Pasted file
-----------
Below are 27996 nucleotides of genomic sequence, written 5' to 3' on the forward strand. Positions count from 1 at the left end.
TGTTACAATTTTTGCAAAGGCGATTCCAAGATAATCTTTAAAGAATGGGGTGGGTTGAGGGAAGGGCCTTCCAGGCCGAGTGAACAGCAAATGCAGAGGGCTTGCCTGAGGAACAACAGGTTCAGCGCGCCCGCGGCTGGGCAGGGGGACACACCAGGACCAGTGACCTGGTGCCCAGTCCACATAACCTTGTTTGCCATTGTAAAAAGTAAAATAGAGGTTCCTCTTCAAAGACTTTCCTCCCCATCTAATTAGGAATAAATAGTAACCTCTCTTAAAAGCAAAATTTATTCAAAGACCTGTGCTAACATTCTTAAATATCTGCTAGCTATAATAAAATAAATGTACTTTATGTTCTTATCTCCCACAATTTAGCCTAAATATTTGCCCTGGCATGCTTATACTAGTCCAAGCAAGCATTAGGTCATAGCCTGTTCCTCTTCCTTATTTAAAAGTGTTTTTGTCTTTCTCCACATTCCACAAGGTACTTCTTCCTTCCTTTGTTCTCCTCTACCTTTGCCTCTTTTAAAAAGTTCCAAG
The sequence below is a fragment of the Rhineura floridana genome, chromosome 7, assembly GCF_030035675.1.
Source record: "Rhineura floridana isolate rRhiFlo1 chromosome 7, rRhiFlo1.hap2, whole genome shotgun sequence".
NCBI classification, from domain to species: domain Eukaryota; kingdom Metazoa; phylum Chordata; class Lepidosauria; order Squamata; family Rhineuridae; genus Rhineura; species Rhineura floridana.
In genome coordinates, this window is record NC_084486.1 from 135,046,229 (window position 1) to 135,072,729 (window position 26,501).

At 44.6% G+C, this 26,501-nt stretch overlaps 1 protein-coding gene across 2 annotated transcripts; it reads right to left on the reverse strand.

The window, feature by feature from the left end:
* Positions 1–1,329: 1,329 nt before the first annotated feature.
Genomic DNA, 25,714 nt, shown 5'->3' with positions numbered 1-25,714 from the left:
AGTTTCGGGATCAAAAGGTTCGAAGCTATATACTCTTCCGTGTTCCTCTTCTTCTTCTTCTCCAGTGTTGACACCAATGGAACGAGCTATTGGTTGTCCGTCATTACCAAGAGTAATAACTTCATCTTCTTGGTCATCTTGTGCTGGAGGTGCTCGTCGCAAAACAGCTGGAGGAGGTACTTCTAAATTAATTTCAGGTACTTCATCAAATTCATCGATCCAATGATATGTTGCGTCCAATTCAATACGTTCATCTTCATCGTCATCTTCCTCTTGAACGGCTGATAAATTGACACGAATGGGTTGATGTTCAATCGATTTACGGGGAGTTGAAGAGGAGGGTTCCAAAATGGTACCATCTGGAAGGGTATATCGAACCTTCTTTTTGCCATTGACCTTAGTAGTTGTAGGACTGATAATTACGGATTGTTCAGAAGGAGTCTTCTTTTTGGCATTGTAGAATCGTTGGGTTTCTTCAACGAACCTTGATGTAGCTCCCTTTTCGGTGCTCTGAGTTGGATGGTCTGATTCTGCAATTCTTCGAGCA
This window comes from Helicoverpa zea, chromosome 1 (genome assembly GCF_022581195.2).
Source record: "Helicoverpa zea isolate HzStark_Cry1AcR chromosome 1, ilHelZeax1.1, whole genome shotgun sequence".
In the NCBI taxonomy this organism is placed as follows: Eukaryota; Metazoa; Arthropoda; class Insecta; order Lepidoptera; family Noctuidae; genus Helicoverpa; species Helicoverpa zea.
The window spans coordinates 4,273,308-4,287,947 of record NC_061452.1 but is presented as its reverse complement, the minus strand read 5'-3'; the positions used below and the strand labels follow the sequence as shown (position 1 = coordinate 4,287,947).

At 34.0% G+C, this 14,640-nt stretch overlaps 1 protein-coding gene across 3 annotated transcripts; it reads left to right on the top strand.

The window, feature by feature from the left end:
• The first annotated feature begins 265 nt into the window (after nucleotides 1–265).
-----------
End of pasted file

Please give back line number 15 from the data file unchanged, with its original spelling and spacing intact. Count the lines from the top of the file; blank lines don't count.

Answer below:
The window spans coordinates 4,273,308-4,287,947 of record NC_061452.1 but is presented as its reverse complement, the minus strand read 5'-3'; the positions used below and the strand labels follow the sequence as shown (position 1 = coordinate 4,287,947).